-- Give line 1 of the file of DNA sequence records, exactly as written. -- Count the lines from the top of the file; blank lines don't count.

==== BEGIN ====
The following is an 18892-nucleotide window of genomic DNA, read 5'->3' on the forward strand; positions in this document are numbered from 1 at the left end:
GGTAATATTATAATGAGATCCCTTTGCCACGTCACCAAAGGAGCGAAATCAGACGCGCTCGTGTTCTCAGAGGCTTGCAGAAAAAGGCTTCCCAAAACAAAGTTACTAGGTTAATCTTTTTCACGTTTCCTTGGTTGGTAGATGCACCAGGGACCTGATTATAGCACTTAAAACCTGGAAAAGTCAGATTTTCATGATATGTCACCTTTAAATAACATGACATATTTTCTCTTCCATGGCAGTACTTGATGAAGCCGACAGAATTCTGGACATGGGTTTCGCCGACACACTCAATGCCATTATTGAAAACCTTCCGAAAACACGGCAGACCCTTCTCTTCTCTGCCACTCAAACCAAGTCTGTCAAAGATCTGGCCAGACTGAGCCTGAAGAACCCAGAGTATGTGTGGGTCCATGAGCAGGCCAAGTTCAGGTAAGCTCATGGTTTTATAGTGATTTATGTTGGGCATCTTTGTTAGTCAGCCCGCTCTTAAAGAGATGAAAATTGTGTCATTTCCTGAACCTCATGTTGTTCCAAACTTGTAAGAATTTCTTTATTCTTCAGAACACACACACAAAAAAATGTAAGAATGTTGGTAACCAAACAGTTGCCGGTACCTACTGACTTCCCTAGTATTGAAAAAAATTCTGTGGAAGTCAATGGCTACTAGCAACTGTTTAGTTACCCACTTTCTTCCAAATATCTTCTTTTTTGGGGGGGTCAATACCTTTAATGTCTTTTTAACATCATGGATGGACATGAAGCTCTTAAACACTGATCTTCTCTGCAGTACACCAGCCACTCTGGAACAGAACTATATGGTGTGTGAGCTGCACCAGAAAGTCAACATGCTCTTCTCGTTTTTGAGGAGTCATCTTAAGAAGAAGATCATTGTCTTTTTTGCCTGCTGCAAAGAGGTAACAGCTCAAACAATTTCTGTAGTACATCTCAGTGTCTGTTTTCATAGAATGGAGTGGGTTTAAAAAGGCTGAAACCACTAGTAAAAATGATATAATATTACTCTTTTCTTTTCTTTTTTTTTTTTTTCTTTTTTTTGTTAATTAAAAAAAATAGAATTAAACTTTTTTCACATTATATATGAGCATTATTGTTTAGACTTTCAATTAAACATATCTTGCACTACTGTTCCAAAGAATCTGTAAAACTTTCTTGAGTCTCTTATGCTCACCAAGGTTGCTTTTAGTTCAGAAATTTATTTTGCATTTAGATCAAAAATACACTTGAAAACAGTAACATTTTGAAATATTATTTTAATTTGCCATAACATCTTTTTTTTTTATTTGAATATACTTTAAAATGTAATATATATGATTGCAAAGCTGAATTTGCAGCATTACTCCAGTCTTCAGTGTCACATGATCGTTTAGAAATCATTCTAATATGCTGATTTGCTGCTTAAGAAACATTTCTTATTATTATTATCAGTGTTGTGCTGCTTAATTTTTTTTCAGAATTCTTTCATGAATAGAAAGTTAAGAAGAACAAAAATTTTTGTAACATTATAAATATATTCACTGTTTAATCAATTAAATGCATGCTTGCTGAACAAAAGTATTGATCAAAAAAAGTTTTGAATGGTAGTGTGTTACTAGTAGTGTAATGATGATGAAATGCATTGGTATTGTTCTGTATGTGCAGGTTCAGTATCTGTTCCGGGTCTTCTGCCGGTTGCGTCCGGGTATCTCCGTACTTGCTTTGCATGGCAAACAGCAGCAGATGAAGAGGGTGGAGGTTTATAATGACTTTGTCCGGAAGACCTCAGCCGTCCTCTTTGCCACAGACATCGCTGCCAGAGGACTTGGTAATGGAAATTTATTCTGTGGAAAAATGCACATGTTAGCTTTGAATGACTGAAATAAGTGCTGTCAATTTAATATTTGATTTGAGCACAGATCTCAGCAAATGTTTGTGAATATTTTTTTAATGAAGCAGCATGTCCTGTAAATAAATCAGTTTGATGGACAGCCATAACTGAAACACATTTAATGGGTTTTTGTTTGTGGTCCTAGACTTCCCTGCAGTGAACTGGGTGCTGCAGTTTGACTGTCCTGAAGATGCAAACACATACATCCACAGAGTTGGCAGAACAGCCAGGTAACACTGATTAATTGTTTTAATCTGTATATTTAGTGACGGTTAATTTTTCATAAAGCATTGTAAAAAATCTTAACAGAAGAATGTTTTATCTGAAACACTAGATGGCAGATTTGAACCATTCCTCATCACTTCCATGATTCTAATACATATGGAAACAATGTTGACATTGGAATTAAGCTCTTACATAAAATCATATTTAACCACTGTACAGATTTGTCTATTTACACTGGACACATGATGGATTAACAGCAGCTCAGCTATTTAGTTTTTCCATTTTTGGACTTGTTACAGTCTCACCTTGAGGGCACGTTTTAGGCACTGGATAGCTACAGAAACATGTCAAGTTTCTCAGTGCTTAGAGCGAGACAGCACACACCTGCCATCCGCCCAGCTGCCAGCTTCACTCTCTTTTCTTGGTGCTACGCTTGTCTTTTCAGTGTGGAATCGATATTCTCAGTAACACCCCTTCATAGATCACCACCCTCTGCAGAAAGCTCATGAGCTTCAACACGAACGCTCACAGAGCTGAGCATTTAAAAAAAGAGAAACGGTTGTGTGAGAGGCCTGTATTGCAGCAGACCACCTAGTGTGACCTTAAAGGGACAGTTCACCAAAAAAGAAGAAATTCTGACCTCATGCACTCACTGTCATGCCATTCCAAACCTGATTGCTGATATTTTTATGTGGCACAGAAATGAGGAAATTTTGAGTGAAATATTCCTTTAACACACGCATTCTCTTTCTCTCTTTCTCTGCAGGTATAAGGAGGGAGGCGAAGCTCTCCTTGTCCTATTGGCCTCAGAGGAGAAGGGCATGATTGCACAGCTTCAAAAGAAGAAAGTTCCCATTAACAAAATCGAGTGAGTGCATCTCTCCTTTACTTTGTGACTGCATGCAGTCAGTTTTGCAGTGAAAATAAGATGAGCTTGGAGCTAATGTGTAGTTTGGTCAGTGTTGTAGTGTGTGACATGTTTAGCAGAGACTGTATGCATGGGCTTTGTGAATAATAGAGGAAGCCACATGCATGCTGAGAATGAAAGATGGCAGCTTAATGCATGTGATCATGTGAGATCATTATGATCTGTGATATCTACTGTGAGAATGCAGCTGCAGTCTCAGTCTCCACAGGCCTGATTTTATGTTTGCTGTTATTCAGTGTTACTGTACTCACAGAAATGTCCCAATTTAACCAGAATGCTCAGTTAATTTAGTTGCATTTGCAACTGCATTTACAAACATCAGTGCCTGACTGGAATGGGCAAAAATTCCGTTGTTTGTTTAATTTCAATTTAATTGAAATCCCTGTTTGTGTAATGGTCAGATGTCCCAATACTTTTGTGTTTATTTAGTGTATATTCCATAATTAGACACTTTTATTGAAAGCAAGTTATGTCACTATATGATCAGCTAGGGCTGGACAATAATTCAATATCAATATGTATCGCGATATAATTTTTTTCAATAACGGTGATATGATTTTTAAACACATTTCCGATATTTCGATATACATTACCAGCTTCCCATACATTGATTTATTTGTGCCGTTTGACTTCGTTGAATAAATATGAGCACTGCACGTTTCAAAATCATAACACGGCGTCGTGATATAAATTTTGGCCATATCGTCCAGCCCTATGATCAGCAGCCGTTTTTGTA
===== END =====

The following is an 18892-nucleotide window of genomic DNA, read 5'->3' on the forward strand; positions in this document are numbered from 1 at the left end: